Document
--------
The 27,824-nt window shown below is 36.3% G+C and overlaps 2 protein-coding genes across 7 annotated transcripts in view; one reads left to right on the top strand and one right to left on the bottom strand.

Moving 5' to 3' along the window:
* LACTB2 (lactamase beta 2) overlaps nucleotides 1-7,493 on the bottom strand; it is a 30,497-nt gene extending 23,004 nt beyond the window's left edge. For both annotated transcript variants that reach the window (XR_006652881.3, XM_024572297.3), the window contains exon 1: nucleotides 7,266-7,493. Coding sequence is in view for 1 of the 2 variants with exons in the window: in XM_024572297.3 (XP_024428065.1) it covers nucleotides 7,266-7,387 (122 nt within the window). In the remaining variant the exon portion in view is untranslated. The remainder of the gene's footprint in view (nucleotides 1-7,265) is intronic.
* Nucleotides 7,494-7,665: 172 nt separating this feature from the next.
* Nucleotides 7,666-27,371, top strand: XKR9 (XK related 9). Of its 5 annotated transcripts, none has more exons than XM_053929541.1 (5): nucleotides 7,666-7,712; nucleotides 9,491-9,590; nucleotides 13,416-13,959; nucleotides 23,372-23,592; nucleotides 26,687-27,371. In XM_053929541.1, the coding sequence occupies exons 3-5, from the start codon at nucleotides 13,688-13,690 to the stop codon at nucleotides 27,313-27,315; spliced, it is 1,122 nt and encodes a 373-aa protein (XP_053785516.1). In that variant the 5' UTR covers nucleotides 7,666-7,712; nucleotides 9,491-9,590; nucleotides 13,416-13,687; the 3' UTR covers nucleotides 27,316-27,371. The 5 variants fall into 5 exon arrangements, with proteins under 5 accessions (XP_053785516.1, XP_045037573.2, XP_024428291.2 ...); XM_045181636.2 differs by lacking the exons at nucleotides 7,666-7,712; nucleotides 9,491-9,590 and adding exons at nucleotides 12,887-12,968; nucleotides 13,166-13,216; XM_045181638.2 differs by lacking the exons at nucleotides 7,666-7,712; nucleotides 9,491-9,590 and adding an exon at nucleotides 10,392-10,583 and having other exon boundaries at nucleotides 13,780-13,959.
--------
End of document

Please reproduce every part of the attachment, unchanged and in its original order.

The 27,824-nt window shown below is 36.3% G+C and overlaps 2 protein-coding genes across 7 annotated transcripts in view; one reads left to right on the top strand and one right to left on the bottom strand.

Moving 5' to 3' along the window:
* LACTB2 (lactamase beta 2) overlaps nucleotides 1-7,493 on the bottom strand; it is a 30,497-nt gene extending 23,004 nt beyond the window's left edge. For both annotated transcript variants that reach the window (XR_006652881.3, XM_024572297.3), the window contains exon 1: nucleotides 7,266-7,493. Coding sequence is in view for 1 of the 2 variants with exons in the window: in XM_024572297.3 (XP_024428065.1) it covers nucleotides 7,266-7,387 (122 nt within the window). In the remaining variant the exon portion in view is untranslated. The remainder of the gene's footprint in view (nucleotides 1-7,265) is intronic.
* Nucleotides 7,494-7,665: 172 nt separating this feature from the next.
* Nucleotides 7,666-27,371, top strand: XKR9 (XK related 9). Of its 5 annotated transcripts, none has more exons than XM_053929541.1 (5): nucleotides 7,666-7,712; nucleotides 9,491-9,590; nucleotides 13,416-13,959; nucleotides 23,372-23,592; nucleotides 26,687-27,371. In XM_053929541.1, the coding sequence occupies exons 3-5, from the start codon at nucleotides 13,688-13,690 to the stop codon at nucleotides 27,313-27,315; spliced, it is 1,122 nt and encodes a 373-aa protein (XP_053785516.1). In that variant the 5' UTR covers nucleotides 7,666-7,712; nucleotides 9,491-9,590; nucleotides 13,416-13,687; the 3' UTR covers nucleotides 27,316-27,371. The 5 variants fall into 5 exon arrangements, with proteins under 5 accessions (XP_053785516.1, XP_045037573.2, XP_024428291.2 ...); XM_045181636.2 differs by lacking the exons at nucleotides 7,666-7,712; nucleotides 9,491-9,590 and adding exons at nucleotides 12,887-12,968; nucleotides 13,166-13,216; XM_045181638.2 differs by lacking the exons at nucleotides 7,666-7,712; nucleotides 9,491-9,590 and adding an exon at nucleotides 10,392-10,583 and having other exon boundaries at nucleotides 13,780-13,959.